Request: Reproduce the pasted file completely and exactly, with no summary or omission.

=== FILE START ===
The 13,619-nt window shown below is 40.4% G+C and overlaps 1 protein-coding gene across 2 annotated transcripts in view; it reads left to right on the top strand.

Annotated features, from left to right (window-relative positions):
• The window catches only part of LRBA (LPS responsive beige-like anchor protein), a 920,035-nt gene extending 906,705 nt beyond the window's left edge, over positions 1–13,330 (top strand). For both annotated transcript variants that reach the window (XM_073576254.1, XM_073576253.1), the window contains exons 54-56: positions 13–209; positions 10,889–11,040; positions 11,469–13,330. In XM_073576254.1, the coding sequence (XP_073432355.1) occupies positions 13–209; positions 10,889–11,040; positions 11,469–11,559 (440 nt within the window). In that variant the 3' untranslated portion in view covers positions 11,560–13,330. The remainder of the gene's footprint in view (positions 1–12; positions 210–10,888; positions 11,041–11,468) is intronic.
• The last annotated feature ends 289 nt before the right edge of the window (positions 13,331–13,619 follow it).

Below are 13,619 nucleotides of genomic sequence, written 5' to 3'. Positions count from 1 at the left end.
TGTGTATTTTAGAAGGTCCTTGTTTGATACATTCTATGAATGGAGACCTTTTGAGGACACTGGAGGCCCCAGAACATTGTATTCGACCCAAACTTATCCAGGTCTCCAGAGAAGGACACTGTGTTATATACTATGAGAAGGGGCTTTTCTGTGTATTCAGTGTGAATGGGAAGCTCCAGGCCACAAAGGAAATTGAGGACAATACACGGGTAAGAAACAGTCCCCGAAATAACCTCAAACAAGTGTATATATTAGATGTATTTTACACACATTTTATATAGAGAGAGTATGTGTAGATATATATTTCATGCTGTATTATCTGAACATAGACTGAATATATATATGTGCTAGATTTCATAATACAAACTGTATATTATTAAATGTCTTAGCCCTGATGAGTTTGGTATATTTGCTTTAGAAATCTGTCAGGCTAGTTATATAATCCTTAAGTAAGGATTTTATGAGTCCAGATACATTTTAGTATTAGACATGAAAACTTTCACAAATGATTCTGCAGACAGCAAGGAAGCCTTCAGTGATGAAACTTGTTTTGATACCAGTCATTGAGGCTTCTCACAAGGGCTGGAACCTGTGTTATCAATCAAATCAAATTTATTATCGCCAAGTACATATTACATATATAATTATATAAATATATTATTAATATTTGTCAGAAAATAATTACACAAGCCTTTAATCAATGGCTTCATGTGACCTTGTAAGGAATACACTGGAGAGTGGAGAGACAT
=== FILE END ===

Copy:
The 13,619-nt window shown below is 40.4% G+C and overlaps 1 protein-coding gene across 2 annotated transcripts in view; it reads left to right on the top strand.

Annotated features, from left to right (window-relative positions):
• The window catches only part of LRBA (LPS responsive beige-like anchor protein), a 920,035-nt gene extending 906,705 nt beyond the window's left edge, over positions 1–13,330 (top strand). For both annotated transcript variants that reach the window (XM_073576254.1, XM_073576253.1), the window contains exons 54-56: positions 13–209; positions 10,889–11,040; positions 11,469–13,330. In XM_073576254.1, the coding sequence (XP_073432355.1) occupies positions 13–209; positions 10,889–11,040; positions 11,469–11,559 (440 nt within the window). In that variant the 3' untranslated portion in view covers positions 11,560–13,330. The remainder of the gene's footprint in view (positions 1–12; positions 210–10,888; positions 11,041–11,468) is intronic.
• The last annotated feature ends 289 nt before the right edge of the window (positions 13,331–13,619 follow it).

Below are 13,619 nucleotides of genomic sequence, written 5' to 3'. Positions count from 1 at the left end.
TGTGTATTTTAGAAGGTCCTTGTTTGATACATTCTATGAATGGAGACCTTTTGAGGACACTGGAGGCCCCAGAACATTGTATTCGACCCAAACTTATCCAGGTCTCCAGAGAAGGACACTGTGTTATATACTATGAGAAGGGGCTTTTCTGTGTATTCAGTGTGAATGGGAAGCTCCAGGCCACAAAGGAAATTGAGGACAATACACGGGTAAGAAACAGTCCCCGAAATAACCTCAAACAAGTGTATATATTAGATGTATTTTACACACATTTTATATAGAGAGAGTATGTGTAGATATATATTTCATGCTGTATTATCTGAACATAGACTGAATATATATATGTGCTAGATTTCATAATACAAACTGTATATTATTAAATGTCTTAGCCCTGATGAGTTTGGTATATTTGCTTTAGAAATCTGTCAGGCTAGTTATATAATCCTTAAGTAAGGATTTTATGAGTCCAGATACATTTTAGTATTAGACATGAAAACTTTCACAAATGATTCTGCAGACAGCAAGGAAGCCTTCAGTGATGAAACTTGTTTTGATACCAGTCATTGAGGCTTCTCACAAGGGCTGGAACCTGTGTTATCAATCAAATCAAATTTATTATCGCCAAGTACATATTACATATATAATTATATAAATATATTATTAATATTTGTCAGAAAATAATTACACAAGCCTTTAATCAATGGCTTCATGTGACCTTGTAAGGAATACACTGGAGAGTGGAGAGACAT